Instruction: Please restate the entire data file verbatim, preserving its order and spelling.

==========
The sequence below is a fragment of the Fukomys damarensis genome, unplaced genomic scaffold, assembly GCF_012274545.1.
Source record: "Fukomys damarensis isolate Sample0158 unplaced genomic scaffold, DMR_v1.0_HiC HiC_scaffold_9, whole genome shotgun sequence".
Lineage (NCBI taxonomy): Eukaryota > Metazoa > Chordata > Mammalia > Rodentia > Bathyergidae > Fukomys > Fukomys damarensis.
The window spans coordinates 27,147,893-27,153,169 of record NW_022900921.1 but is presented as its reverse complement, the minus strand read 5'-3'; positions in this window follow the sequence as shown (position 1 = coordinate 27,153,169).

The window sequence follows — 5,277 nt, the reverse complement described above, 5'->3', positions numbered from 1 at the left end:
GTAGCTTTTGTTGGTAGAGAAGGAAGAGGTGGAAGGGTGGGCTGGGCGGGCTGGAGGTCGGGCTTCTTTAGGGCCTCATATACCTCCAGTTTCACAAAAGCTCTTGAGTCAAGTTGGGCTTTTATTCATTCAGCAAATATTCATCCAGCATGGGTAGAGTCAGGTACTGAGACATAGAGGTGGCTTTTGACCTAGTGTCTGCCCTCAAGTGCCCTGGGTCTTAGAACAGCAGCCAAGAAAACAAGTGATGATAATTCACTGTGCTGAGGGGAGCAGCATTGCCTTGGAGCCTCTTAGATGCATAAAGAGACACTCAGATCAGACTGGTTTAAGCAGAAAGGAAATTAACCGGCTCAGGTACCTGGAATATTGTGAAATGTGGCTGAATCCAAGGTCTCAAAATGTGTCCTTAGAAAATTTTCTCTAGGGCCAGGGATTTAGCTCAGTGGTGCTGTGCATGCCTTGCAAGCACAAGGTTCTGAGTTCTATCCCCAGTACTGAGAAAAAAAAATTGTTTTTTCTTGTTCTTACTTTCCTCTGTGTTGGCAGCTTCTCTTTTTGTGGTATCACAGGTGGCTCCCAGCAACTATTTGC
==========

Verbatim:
The sequence below is a fragment of the Fukomys damarensis genome, unplaced genomic scaffold, assembly GCF_012274545.1.
Source record: "Fukomys damarensis isolate Sample0158 unplaced genomic scaffold, DMR_v1.0_HiC HiC_scaffold_9, whole genome shotgun sequence".
Lineage (NCBI taxonomy): Eukaryota > Metazoa > Chordata > Mammalia > Rodentia > Bathyergidae > Fukomys > Fukomys damarensis.
The window spans coordinates 27,147,893-27,153,169 of record NW_022900921.1 but is presented as its reverse complement, the minus strand read 5'-3'; positions in this window follow the sequence as shown (position 1 = coordinate 27,153,169).

The window sequence follows — 5,277 nt, the reverse complement described above, 5'->3', positions numbered from 1 at the left end:
GTAGCTTTTGTTGGTAGAGAAGGAAGAGGTGGAAGGGTGGGCTGGGCGGGCTGGAGGTCGGGCTTCTTTAGGGCCTCATATACCTCCAGTTTCACAAAAGCTCTTGAGTCAAGTTGGGCTTTTATTCATTCAGCAAATATTCATCCAGCATGGGTAGAGTCAGGTACTGAGACATAGAGGTGGCTTTTGACCTAGTGTCTGCCCTCAAGTGCCCTGGGTCTTAGAACAGCAGCCAAGAAAACAAGTGATGATAATTCACTGTGCTGAGGGGAGCAGCATTGCCTTGGAGCCTCTTAGATGCATAAAGAGACACTCAGATCAGACTGGTTTAAGCAGAAAGGAAATTAACCGGCTCAGGTACCTGGAATATTGTGAAATGTGGCTGAATCCAAGGTCTCAAAATGTGTCCTTAGAAAATTTTCTCTAGGGCCAGGGATTTAGCTCAGTGGTGCTGTGCATGCCTTGCAAGCACAAGGTTCTGAGTTCTATCCCCAGTACTGAGAAAAAAAAATTGTTTTTTCTTGTTCTTACTTTCCTCTGTGTTGGCAGCTTCTCTTTTTGTGGTATCACAGGTGGCTCCCAGCAACTATTTGC